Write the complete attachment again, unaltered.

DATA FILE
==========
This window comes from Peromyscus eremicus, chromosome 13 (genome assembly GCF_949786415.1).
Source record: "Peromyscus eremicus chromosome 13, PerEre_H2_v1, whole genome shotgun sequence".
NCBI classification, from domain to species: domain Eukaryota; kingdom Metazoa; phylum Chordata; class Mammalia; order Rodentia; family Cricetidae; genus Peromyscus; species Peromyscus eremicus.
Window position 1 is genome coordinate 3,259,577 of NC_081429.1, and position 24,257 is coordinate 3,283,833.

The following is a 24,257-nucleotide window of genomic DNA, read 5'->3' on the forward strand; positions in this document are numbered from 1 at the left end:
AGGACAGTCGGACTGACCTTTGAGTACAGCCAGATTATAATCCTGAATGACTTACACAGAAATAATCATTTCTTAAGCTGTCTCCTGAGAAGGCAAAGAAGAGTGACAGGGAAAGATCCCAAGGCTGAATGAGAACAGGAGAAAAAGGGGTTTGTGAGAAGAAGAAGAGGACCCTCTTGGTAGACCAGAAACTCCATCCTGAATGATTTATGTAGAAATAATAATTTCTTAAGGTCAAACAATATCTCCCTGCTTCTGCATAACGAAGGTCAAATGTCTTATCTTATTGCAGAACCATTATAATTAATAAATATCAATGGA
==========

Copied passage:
This window comes from Peromyscus eremicus, chromosome 13 (genome assembly GCF_949786415.1).
Source record: "Peromyscus eremicus chromosome 13, PerEre_H2_v1, whole genome shotgun sequence".
NCBI classification, from domain to species: domain Eukaryota; kingdom Metazoa; phylum Chordata; class Mammalia; order Rodentia; family Cricetidae; genus Peromyscus; species Peromyscus eremicus.
Window position 1 is genome coordinate 3,259,577 of NC_081429.1, and position 24,257 is coordinate 3,283,833.

The following is a 24,257-nucleotide window of genomic DNA, read 5'->3' on the forward strand; positions in this document are numbered from 1 at the left end:
AGGACAGTCGGACTGACCTTTGAGTACAGCCAGATTATAATCCTGAATGACTTACACAGAAATAATCATTTCTTAAGCTGTCTCCTGAGAAGGCAAAGAAGAGTGACAGGGAAAGATCCCAAGGCTGAATGAGAACAGGAGAAAAAGGGGTTTGTGAGAAGAAGAAGAGGACCCTCTTGGTAGACCAGAAACTCCATCCTGAATGATTTATGTAGAAATAATAATTTCTTAAGGTCAAACAATATCTCCCTGCTTCTGCATAACGAAGGTCAAATGTCTTATCTTATTGCAGAACCATTATAATTAATAAATATCAATGGA